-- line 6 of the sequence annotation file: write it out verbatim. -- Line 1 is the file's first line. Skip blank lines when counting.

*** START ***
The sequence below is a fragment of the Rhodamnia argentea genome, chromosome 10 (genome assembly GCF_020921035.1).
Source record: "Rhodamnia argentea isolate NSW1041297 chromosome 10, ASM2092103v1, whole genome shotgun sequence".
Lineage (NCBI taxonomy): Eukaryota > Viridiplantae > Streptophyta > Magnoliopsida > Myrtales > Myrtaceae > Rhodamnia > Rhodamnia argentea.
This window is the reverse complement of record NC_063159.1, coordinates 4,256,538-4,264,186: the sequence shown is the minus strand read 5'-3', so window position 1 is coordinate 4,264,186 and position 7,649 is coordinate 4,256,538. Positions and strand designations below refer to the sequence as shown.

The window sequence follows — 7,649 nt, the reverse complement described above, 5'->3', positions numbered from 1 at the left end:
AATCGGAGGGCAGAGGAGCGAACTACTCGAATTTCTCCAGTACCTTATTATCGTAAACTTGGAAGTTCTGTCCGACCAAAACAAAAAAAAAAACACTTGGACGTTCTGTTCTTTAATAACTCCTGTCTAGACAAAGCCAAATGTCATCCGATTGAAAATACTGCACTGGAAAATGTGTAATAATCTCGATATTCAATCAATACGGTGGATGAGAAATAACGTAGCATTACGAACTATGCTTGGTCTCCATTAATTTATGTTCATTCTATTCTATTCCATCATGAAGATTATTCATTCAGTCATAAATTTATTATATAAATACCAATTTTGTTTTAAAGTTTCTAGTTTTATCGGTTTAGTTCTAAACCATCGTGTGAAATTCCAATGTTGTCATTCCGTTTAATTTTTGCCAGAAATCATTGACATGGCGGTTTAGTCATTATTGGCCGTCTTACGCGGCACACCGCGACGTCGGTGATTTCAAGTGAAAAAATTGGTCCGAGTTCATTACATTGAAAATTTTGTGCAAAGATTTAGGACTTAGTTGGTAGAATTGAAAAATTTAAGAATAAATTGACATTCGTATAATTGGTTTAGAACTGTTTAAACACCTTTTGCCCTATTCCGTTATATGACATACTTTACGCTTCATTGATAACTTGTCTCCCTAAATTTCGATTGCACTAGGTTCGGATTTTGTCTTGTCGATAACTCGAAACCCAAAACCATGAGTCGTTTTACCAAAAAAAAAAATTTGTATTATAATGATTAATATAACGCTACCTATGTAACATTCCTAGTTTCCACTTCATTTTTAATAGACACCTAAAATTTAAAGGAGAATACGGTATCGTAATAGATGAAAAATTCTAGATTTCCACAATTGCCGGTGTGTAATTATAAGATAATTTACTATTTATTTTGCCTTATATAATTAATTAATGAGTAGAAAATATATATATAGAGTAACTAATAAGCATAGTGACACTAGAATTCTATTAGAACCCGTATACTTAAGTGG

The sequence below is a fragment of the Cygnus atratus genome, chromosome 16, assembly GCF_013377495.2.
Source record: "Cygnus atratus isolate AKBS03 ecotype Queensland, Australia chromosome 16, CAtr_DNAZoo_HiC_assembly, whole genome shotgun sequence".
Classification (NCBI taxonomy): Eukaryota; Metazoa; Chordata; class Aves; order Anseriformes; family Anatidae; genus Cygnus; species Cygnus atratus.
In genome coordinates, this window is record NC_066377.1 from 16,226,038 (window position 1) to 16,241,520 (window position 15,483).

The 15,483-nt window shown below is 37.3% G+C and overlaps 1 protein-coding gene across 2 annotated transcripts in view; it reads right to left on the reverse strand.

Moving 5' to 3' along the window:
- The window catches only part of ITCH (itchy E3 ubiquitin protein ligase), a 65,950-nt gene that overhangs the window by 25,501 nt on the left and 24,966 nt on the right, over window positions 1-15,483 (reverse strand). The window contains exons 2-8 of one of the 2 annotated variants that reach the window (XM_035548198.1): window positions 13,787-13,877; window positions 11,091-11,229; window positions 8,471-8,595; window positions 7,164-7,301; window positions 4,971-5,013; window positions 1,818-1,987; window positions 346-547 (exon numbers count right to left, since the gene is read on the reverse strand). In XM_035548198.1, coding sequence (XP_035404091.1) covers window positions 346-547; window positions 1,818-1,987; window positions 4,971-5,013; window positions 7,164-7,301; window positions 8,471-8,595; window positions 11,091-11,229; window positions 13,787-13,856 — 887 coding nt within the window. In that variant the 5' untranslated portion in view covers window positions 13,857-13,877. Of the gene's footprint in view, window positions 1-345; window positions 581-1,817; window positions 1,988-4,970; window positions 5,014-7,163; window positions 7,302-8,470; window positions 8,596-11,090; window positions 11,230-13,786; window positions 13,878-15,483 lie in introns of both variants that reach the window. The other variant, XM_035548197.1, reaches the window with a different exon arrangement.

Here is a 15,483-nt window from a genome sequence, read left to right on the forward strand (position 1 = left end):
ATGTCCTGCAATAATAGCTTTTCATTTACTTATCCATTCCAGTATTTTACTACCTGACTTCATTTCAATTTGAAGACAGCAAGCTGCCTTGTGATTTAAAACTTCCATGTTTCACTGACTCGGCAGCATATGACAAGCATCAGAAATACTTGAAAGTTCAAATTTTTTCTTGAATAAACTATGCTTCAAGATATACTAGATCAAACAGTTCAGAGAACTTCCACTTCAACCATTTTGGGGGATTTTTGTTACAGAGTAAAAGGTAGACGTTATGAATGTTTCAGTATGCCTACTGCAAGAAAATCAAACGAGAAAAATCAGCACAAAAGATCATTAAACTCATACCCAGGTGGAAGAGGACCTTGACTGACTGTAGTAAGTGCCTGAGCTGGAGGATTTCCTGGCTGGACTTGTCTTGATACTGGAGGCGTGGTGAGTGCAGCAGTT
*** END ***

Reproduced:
AATCGGAGGGCAGAGGAGCGAACTACTCGAATTTCTCCAGTACCTTATTATCGTAAACTTGGAAGTTCTGTCCGACCAAAACAAAAAAAAAAACACTTGGACGTTCTGTTCTTTAATAACTCCTGTCTAGACAAAGCCAAATGTCATCCGATTGAAAATACTGCACTGGAAAATGTGTAATAATCTCGATATTCAATCAATACGGTGGATGAGAAATAACGTAGCATTACGAACTATGCTTGGTCTCCATTAATTTATGTTCATTCTATTCTATTCCATCATGAAGATTATTCATTCAGTCATAAATTTATTATATAAATACCAATTTTGTTTTAAAGTTTCTAGTTTTATCGGTTTAGTTCTAAACCATCGTGTGAAATTCCAATGTTGTCATTCCGTTTAATTTTTGCCAGAAATCATTGACATGGCGGTTTAGTCATTATTGGCCGTCTTACGCGGCACACCGCGACGTCGGTGATTTCAAGTGAAAAAATTGGTCCGAGTTCATTACATTGAAAATTTTGTGCAAAGATTTAGGACTTAGTTGGTAGAATTGAAAAATTTAAGAATAAATTGACATTCGTATAATTGGTTTAGAACTGTTTAAACACCTTTTGCCCTATTCCGTTATATGACATACTTTACGCTTCATTGATAACTTGTCTCCCTAAATTTCGATTGCACTAGGTTCGGATTTTGTCTTGTCGATAACTCGAAACCCAAAACCATGAGTCGTTTTACCAAAAAAAAAAATTTGTATTATAATGATTAATATAACGCTACCTATGTAACATTCCTAGTTTCCACTTCATTTTTAATAGACACCTAAAATTTAAAGGAGAATACGGTATCGTAATAGATGAAAAATTCTAGATTTCCACAATTGCCGGTGTGTAATTATAAGATAATTTACTATTTATTTTGCCTTATATAATTAATTAATGAGTAGAAAATATATATATAGAGTAACTAATAAGCATAGTGACACTAGAATTCTATTAGAACCCGTATACTTAAGTGG